Thursday, 26 February 2004

Questions (111, 112)

Richard Bruton

Question:

110 Mr. R. Bruton asked the Minister for Finance the recorded number of persons employed in the public service whose pay is met directly or indirectly by the Government in each quarter of 2001, 2002, 2003 and in 2004 to date. [6421/04]

View answer

Written answers (Question to Minister for Finance)

Aggregate figures for numbers of persons employed within the public service are not available on a quarterly basis for the period in question, but are available on an annual basis. The following table sets out the figures by sector for the years concerned.

2001

2002

2003Estimated

2004Projected

Civil Servants

36,092

37,796

37,593

37,164

Garda Síochána

12,460

12,642

12,688

12,646

Defence Forces

11,808

11,650

11,600

11,400

Education

73,295

75,720

76,989

76,489

Non Commercial semi-State Bodies

11,086

11,612

11,476

11,331

Health Services

92,996

95,679

95,800

95,600

Local Authorities

32,062

34,175

33,845

33,515

269,799

279,274

279,991

278,145

Footnote:

All figures are on a whole-time equivalent basis at 31 December.

Local Authority numbers are not included in the Public Service Pay bill

Richard Bruton

Question:

111 Mr. R. Bruton asked the Minister for Finance the difference in absolute numbers and in the trends of public service numbers as recently published by FÁS, as published by the Central Statistics Office, and as recorded by his Department; and the extent to which the Government’s target of reducing public service numbers by 5,000 has been achieved under each of these measures. [6422/04]

View answer

I assume the question refers to the FÁS Quarterly Labour Market Commentary for the first quarter of 2004, which was published last week. The employment figures quoted therein are drawn from the CSO Quarterly National Survey, 2003, quarter 3. These figures indicated that employment in a category headed "public services" increased by just over 20,000 to 373,000 from the third quarter of 2002 to the third quarter of 2003. There was a certain amount of comment on these figures in the media but many of the conclusions drawn were inaccurate.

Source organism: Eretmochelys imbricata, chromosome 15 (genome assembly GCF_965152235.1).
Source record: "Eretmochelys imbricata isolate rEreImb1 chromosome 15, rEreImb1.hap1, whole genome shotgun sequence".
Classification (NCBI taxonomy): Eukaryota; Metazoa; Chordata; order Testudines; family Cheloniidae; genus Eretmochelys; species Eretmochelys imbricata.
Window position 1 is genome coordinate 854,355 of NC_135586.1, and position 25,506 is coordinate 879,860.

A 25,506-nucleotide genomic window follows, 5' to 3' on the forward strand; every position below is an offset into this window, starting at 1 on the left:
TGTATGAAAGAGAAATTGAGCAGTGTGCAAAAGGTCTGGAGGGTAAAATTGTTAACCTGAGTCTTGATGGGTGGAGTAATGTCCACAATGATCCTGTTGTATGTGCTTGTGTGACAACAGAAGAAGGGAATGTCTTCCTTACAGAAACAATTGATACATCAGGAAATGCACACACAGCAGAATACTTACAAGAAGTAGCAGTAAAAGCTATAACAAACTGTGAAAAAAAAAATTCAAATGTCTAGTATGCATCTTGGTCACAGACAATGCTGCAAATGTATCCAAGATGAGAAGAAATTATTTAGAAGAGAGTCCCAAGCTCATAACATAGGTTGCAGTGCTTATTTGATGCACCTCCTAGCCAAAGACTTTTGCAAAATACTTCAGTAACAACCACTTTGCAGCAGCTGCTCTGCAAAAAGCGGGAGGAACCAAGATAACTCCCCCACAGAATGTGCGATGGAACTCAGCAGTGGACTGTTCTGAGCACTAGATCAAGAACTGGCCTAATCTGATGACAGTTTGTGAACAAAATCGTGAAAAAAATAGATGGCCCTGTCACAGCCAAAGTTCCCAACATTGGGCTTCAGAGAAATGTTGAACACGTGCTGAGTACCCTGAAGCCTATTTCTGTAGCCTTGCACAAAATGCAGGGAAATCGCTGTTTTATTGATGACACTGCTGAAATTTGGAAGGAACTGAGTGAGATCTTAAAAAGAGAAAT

Most significantly the CSO figures in this survey are not an indicator of public service employment. The CSO classification of "public services" includes sizeable private sector elements in the health and education sectors including work without a public sector parallel. For example, the health sector figure includes private sector health practitioners and providers and also private crèche workers. The education sector figure includes private schools, colleges, and training providers.

As regards public sector employment, a more relevant CSO series is that on public sector employment and earnings, although it should be noted that this survey includes the commercial State companies, which are not covered by the Government's numbers policy, and only includes figures in respect of the health sector, which is covered by the numbers policy, annually, in respect of December, rather than quarterly as for all other sectors. The most recent figures available under this series are in respect of September 2003, published on the 18th of this month. This shows a reduction of 5,000, from 240,700 to 235,700, between June and September 2003. There is certainly a seasonal element in this but the reduction in 2003 was more than double the average reduction in the same months in the previous three years.

It is also worth noting that the CSO figures under both headings discussed above include all employees whether full-time or part-time. The surveys cover those who worked at least one hour in the reference week. The most appropriate measure for the purposes of monitoring the effect of the Government's policy on public service numbers is whole time equivalents. On this basis my Department's figures show a total public service employment of 279,274 at 31 December 2002 and an estimated 279,991 at 31 December 2003 with a projected figure of 278,145 at the end of 2004.

Therefore, the level of public service employment, having risen steadily over a number of years up to 2002, stabilised in 2003 and should fall this year. Within that overall 2003 picture, numbers are marginally up in the health sector, attributable mainly to persons taken on as public servants during 2003 following the withdrawal of certain private and voluntary providers from areas of the health service; numbers in the education sector rose by about 1,250, largely attributable to special needs education provision; while numbers reduced in the rest of the public service.

The figures by sector of the public service are as follows:

Public Service Employment

31/12/2002

31/12/2003Estimated

31/12/2004Projected

Civil Service

37,796

37,593

37,164

Garda Síochána

12,642

12,688

12,646

Defence Forces

11,650

11,600

11,400

Education

75,720

76,989

76,489

NCSSB’s

11,612

11,476

11,331

Health Services

95,679

95,800

95,600

Local Authorities

34,175

33,845

33,515

Public Service

279,274

279,991

278,145

All Figures are on a Whole-Time equivalent basis.

Local Authority numbers are not included in the Public Service Pay bill.